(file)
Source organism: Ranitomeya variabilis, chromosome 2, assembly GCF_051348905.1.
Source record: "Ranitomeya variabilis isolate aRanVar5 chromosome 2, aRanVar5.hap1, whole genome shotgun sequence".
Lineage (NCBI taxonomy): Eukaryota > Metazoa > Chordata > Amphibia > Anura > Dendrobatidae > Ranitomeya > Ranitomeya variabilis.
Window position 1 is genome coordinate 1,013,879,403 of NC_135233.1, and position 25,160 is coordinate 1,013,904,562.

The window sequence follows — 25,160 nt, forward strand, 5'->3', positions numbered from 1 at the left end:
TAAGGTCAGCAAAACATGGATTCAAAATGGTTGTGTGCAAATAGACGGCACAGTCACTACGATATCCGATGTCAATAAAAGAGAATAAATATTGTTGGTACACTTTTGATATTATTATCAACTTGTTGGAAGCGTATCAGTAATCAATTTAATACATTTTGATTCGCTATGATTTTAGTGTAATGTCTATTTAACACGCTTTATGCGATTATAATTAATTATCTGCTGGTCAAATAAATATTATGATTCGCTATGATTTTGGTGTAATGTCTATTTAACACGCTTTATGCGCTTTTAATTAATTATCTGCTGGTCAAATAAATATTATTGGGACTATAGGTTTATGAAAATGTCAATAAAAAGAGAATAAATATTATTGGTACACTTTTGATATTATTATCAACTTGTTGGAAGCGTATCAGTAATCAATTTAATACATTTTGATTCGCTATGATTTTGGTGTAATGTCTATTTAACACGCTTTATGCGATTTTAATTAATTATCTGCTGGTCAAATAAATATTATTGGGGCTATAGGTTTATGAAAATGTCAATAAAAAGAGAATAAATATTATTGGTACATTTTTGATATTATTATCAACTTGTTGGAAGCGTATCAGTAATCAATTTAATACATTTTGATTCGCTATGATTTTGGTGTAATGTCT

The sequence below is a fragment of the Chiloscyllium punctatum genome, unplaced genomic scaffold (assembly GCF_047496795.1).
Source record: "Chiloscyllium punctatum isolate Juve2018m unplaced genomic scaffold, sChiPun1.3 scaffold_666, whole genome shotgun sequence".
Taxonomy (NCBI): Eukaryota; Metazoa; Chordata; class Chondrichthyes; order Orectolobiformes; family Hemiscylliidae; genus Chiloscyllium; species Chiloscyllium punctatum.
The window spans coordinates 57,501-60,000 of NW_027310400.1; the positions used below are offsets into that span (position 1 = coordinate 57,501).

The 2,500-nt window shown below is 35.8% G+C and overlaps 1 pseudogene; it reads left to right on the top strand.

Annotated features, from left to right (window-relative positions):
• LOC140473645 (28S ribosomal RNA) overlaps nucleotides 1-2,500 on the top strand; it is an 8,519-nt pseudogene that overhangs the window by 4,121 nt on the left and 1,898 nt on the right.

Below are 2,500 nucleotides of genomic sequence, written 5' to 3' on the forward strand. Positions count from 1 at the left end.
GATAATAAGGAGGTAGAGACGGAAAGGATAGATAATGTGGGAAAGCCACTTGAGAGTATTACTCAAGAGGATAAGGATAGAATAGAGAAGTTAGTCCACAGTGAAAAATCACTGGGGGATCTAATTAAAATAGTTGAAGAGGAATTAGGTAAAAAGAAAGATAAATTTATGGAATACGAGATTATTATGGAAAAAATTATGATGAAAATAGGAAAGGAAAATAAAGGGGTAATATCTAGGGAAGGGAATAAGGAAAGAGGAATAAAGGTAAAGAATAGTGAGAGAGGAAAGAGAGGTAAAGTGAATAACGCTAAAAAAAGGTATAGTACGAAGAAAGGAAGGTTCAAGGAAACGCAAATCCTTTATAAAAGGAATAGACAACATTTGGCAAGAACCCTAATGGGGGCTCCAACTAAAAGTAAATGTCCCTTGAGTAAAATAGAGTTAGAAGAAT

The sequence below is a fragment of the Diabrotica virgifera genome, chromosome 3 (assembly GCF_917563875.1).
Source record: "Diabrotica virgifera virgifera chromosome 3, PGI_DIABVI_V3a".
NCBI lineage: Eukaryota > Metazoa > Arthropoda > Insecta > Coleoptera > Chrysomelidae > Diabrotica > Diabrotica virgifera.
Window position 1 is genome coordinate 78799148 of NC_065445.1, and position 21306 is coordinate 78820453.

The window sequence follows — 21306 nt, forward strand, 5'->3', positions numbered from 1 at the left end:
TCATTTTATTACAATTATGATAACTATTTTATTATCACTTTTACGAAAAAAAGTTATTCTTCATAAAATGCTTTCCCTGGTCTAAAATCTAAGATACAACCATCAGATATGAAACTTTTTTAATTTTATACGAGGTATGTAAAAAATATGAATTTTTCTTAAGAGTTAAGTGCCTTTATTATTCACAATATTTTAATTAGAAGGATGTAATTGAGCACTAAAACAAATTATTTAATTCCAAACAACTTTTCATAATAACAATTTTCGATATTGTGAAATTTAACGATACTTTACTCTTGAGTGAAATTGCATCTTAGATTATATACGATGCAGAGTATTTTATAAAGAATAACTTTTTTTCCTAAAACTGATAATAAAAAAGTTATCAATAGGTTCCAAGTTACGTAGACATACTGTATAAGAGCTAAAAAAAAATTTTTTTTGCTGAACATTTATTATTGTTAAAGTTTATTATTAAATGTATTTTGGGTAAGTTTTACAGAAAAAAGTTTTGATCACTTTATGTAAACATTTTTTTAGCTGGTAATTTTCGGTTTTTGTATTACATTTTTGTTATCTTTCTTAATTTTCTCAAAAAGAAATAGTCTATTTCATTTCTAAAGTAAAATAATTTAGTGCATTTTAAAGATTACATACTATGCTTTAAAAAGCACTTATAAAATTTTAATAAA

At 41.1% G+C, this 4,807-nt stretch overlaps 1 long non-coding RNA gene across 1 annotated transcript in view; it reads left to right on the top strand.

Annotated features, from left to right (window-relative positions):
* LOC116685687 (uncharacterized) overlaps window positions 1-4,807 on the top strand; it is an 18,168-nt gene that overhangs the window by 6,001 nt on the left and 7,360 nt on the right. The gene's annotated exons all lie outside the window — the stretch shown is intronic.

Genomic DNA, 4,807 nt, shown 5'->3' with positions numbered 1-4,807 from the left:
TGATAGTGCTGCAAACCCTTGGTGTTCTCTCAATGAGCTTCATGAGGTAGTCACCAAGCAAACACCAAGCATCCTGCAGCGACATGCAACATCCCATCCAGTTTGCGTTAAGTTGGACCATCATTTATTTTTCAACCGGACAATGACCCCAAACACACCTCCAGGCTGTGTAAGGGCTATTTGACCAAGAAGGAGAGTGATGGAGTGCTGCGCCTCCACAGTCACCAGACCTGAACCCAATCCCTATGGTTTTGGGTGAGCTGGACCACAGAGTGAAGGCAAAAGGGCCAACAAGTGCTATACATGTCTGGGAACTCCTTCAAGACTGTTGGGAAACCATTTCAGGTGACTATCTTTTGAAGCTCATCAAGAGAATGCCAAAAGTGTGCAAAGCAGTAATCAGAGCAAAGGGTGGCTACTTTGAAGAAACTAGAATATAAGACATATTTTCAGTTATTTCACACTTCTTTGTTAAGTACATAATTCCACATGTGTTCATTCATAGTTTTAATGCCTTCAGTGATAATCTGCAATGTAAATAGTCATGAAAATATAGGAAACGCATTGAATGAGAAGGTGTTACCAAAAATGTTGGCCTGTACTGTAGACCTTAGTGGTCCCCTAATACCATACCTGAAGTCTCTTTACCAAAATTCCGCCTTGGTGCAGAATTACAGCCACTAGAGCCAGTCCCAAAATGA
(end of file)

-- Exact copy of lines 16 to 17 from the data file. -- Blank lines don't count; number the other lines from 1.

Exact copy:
The sequence below is a fragment of the Diabrotica virgifera genome, chromosome 3 (assembly GCF_917563875.1).
Source record: "Diabrotica virgifera virgifera chromosome 3, PGI_DIABVI_V3a".